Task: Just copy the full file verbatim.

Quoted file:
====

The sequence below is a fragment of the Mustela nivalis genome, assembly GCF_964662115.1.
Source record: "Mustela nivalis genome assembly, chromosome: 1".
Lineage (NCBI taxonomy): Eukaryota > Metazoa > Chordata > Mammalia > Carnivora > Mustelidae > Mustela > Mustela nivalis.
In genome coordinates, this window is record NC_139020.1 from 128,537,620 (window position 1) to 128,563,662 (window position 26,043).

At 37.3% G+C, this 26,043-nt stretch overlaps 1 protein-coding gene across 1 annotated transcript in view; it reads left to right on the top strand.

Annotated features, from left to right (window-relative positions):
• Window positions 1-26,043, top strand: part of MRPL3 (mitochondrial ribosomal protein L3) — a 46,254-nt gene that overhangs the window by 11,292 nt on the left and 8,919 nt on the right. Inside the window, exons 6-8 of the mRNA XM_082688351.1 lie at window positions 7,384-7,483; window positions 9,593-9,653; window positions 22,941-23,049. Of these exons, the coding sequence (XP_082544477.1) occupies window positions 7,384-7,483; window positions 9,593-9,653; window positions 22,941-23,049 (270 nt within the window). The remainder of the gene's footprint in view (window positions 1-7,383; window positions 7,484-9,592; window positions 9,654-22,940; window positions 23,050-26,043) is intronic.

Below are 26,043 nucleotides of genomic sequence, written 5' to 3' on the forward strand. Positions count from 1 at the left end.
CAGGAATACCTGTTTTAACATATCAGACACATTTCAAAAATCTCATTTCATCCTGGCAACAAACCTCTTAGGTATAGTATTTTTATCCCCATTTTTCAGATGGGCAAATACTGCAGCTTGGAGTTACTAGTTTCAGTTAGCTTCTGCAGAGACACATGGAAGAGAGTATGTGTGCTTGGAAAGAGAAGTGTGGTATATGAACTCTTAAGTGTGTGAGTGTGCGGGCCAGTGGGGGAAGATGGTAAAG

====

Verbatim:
The sequence below is a fragment of the Mustela nivalis genome, assembly GCF_964662115.1.
Source record: "Mustela nivalis genome assembly, chromosome: 1".
Lineage (NCBI taxonomy): Eukaryota > Metazoa > Chordata > Mammalia > Carnivora > Mustelidae > Mustela > Mustela nivalis.
In genome coordinates, this window is record NC_139020.1 from 128,537,620 (window position 1) to 128,563,662 (window position 26,043).

At 37.3% G+C, this 26,043-nt stretch overlaps 1 protein-coding gene across 1 annotated transcript in view; it reads left to right on the top strand.

Annotated features, from left to right (window-relative positions):
• Window positions 1-26,043, top strand: part of MRPL3 (mitochondrial ribosomal protein L3) — a 46,254-nt gene that overhangs the window by 11,292 nt on the left and 8,919 nt on the right. Inside the window, exons 6-8 of the mRNA XM_082688351.1 lie at window positions 7,384-7,483; window positions 9,593-9,653; window positions 22,941-23,049. Of these exons, the coding sequence (XP_082544477.1) occupies window positions 7,384-7,483; window positions 9,593-9,653; window positions 22,941-23,049 (270 nt within the window). The remainder of the gene's footprint in view (window positions 1-7,383; window positions 7,484-9,592; window positions 9,654-22,940; window positions 23,050-26,043) is intronic.

Below are 26,043 nucleotides of genomic sequence, written 5' to 3' on the forward strand. Positions count from 1 at the left end.
CAGGAATACCTGTTTTAACATATCAGACACATTTCAAAAATCTCATTTCATCCTGGCAACAAACCTCTTAGGTATAGTATTTTTATCCCCATTTTTCAGATGGGCAAATACTGCAGCTTGGAGTTACTAGTTTCAGTTAGCTTCTGCAGAGACACATGGAAGAGAGTATGTGTGCTTGGAAAGAGAAGTGTGGTATATGAACTCTTAAGTGTGTGAGTGTGCGGGCCAGTGGGGGAAGATGGTAAAG